Štěpán Mikula

Researcher

Masaryk University

Department of Economics

Lipová 41a | 60200 Brno

Czech Republic

Email: stepan.mikula@econ.muni.cz | stepan.mikula@gmail.com

Research interests | Ongoing projects

  • Mobility, migration, labor, and social capital
  • Project "Residential mobility, social capital and trust: evidence from a natural experiment" funded by Czech Science Foundation (GA18-16111S)
  • Project "The Effect of Housing on Preferences and Behavior: Lab-in-the-Field Experiments with Participants of a Randomized Controlled Trial" funded by Czech Science Foundation (GA18-19492S)

Selected publications | Working papers

Kristine S. Bøe, Therese Jordal, Štepán Mikula and Peter Molnár

We examine the impact of political risks and financial development on investments in the petroleum industry utilizing a unique dataset of investments in individual oil and gas fields around the world. We find that the expected time to investment is shorter in countries that are politically stable, have solid property rights protection and more developed financial systems. Political risks have the strongest impact on multinational companies, whereas financial development matters only for domestic national oil companies. At the company level we find that expected time to investment is shorter for companies with higher valuation and lower debt. Moreover, companies are more likely to invest in countries where they invested recently and less likely to invest in countries where their competitors invested recently.

We analyse the correlation of various measures of social capital with the willingness to migrate in 28 post-communist and five western European comparison countries using the Life in Transition Survey. Memberships in clubs and civil society organisations are substantially lower in post-communist countries that in the Western European countries this is mainly due to the cohorts socialised prior to political reforms in the 1990’s. Differences in endowments with this measure of social capital explain around 2.5 percentage points of the 9–11 percentage point difference in the willingness to migrate between the post-communist and comparison countries. Differences in contacts to friends and family, by contrast, contribute only little to explaining these differences. Furthermore, despite clear cohort effects in endowments with social capital between cohorts socialized during and after communist rule, there is no clear evidence of such cohort effects in the impact of social capital on the willingness to migrate.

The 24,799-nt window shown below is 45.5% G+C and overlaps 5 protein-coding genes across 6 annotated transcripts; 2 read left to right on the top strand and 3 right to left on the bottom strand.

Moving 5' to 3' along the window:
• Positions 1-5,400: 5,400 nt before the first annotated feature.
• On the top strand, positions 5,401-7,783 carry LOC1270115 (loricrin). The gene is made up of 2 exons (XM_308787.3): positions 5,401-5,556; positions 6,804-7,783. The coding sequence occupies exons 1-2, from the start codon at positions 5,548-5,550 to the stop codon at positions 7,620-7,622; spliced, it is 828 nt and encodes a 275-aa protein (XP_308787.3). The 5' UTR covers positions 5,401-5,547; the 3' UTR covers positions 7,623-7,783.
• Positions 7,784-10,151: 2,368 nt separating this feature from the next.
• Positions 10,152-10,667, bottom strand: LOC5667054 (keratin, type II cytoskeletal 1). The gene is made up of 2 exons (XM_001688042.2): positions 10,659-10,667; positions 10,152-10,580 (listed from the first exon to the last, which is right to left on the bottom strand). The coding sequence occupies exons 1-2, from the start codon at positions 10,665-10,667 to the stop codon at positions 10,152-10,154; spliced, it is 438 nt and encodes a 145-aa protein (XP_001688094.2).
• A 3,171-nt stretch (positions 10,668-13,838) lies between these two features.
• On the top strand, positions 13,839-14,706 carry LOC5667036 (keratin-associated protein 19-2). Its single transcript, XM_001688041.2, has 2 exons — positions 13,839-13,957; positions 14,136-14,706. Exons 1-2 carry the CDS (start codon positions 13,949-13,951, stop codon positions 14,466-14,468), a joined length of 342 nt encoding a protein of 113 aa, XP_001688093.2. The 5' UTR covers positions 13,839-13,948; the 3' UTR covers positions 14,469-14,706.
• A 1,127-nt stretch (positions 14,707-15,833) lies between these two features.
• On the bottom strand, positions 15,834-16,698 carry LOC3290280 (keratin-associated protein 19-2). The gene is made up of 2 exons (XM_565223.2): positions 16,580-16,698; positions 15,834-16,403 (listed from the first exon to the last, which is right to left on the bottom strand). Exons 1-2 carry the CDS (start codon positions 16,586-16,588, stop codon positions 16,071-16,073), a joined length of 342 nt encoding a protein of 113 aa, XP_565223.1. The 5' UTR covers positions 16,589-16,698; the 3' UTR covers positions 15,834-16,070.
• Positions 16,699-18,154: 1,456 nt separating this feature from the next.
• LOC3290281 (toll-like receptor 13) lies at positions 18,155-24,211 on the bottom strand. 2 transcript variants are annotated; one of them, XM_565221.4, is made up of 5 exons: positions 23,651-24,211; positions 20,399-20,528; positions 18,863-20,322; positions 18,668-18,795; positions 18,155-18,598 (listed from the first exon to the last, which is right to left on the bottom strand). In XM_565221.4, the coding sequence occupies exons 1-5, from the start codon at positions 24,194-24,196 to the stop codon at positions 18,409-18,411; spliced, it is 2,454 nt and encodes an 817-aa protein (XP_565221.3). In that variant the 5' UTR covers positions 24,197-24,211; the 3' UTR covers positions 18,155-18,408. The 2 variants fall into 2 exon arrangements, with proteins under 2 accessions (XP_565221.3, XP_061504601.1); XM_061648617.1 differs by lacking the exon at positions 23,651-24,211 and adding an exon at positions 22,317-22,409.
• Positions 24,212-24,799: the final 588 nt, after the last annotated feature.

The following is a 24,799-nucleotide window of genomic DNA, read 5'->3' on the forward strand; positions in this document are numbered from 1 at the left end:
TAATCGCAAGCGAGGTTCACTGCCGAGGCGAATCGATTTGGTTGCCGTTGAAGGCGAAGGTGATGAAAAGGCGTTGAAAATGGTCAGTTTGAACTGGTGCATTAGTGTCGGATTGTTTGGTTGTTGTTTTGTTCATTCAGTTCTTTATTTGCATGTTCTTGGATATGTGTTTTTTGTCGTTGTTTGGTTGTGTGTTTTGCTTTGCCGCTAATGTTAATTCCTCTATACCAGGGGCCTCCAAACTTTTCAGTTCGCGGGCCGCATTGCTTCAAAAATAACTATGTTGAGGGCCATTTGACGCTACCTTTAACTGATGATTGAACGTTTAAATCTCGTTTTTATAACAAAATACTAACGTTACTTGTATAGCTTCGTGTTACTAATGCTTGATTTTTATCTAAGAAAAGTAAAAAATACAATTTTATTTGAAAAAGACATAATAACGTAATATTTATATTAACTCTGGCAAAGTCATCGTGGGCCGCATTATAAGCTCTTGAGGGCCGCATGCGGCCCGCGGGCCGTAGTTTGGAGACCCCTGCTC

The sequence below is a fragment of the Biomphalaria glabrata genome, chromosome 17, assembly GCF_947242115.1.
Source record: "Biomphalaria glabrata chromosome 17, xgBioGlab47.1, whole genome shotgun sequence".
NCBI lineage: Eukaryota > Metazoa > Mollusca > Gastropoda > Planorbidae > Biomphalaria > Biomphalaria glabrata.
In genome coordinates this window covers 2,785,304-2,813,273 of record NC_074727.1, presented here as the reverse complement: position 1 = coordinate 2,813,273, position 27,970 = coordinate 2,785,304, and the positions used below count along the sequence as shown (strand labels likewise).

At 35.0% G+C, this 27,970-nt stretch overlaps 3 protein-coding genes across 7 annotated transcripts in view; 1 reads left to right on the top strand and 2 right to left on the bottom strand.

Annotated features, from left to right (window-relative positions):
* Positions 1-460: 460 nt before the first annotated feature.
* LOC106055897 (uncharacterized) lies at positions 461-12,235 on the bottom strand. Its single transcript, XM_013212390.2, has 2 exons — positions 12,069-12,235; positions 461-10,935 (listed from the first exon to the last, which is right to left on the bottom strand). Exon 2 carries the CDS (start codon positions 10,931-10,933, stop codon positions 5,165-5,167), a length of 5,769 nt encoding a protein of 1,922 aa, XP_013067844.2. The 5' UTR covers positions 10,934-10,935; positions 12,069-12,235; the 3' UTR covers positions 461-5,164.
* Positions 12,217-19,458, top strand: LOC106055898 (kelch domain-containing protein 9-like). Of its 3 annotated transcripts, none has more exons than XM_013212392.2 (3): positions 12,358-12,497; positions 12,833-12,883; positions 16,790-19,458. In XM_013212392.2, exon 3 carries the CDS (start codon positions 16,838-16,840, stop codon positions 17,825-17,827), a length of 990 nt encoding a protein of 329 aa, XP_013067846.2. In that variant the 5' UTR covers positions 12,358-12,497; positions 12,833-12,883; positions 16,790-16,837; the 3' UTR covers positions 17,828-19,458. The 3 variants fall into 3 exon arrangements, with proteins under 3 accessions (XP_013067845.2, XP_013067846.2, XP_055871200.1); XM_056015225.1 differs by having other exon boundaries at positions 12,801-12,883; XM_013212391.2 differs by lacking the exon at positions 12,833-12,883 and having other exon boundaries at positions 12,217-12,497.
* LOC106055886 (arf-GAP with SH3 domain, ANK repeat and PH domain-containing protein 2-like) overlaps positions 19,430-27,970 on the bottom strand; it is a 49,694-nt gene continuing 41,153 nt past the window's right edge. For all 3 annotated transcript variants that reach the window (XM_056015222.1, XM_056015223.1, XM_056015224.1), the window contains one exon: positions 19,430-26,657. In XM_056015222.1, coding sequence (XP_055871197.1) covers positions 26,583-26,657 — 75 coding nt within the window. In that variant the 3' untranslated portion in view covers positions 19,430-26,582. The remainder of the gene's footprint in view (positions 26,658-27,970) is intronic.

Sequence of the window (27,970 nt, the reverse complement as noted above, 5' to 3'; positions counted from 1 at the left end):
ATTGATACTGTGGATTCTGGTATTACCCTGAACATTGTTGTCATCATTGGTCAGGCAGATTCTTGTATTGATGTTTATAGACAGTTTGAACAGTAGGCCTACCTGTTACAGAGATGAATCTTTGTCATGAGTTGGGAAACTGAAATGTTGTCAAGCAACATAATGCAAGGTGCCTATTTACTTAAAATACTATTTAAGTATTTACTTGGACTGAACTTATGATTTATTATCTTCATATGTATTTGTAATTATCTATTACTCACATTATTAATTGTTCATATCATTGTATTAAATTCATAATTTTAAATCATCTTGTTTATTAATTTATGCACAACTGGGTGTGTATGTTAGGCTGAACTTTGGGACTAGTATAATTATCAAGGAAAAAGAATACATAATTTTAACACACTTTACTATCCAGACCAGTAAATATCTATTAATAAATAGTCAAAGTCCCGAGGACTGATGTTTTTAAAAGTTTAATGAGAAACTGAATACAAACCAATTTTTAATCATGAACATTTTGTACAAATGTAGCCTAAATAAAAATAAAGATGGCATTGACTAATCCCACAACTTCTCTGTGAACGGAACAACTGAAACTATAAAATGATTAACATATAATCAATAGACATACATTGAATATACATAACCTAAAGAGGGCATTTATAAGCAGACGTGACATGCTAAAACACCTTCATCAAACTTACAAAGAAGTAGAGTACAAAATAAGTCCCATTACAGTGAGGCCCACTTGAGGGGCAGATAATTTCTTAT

Theory asserts that individuals' migration decisions depend more on their expectations about future income levels than on their current income levels. We find that the implementation of market-oriented reforms in post-communist countries, by forming good economic prospects, has reduced emigration as predicted by theory. Our estimates show that migration flows are highly responsive to reforms supporting private enterprises and financial services, which provide individuals with strong signals about their future prospects. Reforms that improve the management of infrastructure services are shown to have no link with migration patterns and this may be an important lesson for government policy.

Follow me...

via my CV

...or somewhere else.